Hair loss treatments are usually met with scepticism and for good reason. The online marketplace is awash with scams and unsubstantiated claims. One of the reasons it can be hard to find credible products is the variability of results that any given product may yield.
After four days, the participants experienced significant increases in hair growth activity.
EGCG appears to increase hair growth by stimulating hair follicles and preventing damage to skin and hair cells.
What’s more, in a hair loss study in mice, researchers found that 33 percent of the animals that consumed green tea extract experienced hair regrowth after six months, while no mice in the control group experienced improvements.
While it not understood exactly what causes his effect, research suggests it may be attributed to the compound’s ability to stimulate blood flow.
In a small study in 15 participants, researchers found that consuming supplements containing green tea extract for 12 weeks increased skin blood flow and oxygen delivery by 29 percent, compared with the control group.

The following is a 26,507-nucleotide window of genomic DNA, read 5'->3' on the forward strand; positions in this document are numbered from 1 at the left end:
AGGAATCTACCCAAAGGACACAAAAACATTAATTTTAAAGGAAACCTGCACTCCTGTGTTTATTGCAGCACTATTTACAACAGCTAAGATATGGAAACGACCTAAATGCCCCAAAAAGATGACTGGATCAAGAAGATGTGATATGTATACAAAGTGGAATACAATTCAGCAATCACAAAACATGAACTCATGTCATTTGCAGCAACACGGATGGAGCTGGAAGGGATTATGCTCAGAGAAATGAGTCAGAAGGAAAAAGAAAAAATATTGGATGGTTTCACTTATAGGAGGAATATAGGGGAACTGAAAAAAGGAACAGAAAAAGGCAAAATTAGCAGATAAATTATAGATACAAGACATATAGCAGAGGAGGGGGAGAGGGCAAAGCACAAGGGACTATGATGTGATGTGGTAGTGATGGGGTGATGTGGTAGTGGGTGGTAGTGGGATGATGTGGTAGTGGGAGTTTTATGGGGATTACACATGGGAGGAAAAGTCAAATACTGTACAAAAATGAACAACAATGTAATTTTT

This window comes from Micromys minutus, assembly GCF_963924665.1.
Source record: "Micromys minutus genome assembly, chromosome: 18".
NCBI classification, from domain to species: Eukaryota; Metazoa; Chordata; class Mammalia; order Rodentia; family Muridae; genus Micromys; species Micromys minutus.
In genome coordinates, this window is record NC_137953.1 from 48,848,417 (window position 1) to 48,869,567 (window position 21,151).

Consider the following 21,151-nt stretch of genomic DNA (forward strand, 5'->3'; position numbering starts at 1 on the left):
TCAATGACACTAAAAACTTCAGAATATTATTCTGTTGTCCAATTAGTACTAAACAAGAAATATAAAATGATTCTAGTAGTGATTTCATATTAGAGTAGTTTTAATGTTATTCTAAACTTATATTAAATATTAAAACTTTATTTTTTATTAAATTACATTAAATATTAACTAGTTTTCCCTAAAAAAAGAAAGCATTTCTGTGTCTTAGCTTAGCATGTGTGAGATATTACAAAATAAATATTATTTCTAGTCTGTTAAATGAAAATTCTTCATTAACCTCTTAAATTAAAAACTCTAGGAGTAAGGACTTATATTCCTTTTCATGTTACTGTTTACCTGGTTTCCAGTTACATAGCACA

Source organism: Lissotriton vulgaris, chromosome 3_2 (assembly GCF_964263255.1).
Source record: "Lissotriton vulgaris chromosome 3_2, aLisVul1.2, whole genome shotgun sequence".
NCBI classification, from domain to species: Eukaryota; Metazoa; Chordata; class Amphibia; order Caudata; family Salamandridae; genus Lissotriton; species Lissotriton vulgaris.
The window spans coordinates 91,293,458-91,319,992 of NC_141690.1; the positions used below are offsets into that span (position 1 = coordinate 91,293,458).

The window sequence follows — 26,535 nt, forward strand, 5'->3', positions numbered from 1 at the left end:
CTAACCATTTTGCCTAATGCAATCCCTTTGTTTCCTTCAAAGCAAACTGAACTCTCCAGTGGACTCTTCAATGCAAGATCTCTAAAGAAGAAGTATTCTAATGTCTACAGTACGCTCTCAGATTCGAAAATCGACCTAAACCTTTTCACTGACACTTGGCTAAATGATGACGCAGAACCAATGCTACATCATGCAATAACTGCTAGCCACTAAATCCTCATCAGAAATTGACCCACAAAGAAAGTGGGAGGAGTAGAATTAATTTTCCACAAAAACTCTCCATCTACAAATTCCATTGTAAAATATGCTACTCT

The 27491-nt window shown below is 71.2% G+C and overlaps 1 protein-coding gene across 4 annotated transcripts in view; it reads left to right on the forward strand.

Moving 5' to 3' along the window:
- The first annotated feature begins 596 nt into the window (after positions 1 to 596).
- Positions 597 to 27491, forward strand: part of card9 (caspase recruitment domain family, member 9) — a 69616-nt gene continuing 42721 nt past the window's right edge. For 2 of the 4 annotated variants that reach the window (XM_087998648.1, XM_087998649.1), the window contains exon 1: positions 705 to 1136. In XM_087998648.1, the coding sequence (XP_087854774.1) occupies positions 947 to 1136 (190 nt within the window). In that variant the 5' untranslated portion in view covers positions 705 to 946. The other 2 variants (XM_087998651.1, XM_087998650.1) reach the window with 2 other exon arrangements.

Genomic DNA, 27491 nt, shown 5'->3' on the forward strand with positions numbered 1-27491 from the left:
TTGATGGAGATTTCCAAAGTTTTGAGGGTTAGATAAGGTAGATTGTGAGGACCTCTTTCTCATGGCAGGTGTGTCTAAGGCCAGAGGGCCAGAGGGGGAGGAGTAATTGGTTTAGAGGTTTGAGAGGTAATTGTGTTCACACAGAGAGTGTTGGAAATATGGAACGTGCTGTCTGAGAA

Finasteride and minoxidil are the main treatments for male pattern baldness.
According to the NHS, minoxidil can also be used to treat female pattern baldness but women shouldn’t use finasteride.
These treatments also come with a number of drawbacks to consider beforehand.
The NHS says:
- They don’t work for everyone
- They only work for as long as they’re used
- Aren’t available on the NHS
- Can be expensive.
Some wigs are available on the NHS, but you may have to pay unless you qualify for financial help.
While you decide on the best treatment for you, your GP may be able to help you get some counselling, notes the NHS.
“Losing hair can be upsetting. For many people, hair is an important part of who they are,” it adds.